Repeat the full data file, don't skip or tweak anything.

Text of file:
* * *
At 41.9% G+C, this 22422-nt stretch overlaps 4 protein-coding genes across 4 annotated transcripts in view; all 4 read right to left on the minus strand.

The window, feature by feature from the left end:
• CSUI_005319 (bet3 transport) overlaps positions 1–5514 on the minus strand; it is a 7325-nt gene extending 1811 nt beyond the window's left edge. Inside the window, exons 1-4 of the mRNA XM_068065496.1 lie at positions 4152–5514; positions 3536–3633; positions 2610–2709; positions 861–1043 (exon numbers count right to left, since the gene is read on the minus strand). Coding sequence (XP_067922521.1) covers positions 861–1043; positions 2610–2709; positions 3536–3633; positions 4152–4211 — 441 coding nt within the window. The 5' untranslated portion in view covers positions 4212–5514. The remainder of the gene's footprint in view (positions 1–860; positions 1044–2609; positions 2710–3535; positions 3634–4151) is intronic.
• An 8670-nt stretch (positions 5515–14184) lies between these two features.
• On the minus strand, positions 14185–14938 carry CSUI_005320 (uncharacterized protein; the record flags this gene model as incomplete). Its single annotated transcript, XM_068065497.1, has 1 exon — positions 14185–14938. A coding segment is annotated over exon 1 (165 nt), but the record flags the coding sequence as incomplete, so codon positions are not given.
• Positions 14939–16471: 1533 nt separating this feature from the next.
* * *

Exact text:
At 41.9% G+C, this 22422-nt stretch overlaps 4 protein-coding genes across 4 annotated transcripts in view; all 4 read right to left on the minus strand.

The window, feature by feature from the left end:
• CSUI_005319 (bet3 transport) overlaps positions 1–5514 on the minus strand; it is a 7325-nt gene extending 1811 nt beyond the window's left edge. Inside the window, exons 1-4 of the mRNA XM_068065496.1 lie at positions 4152–5514; positions 3536–3633; positions 2610–2709; positions 861–1043 (exon numbers count right to left, since the gene is read on the minus strand). Coding sequence (XP_067922521.1) covers positions 861–1043; positions 2610–2709; positions 3536–3633; positions 4152–4211 — 441 coding nt within the window. The 5' untranslated portion in view covers positions 4212–5514. The remainder of the gene's footprint in view (positions 1–860; positions 1044–2609; positions 2710–3535; positions 3634–4151) is intronic.
• An 8670-nt stretch (positions 5515–14184) lies between these two features.
• On the minus strand, positions 14185–14938 carry CSUI_005320 (uncharacterized protein; the record flags this gene model as incomplete). Its single annotated transcript, XM_068065497.1, has 1 exon — positions 14185–14938. A coding segment is annotated over exon 1 (165 nt), but the record flags the coding sequence as incomplete, so codon positions are not given.
• Positions 14939–16471: 1533 nt separating this feature from the next.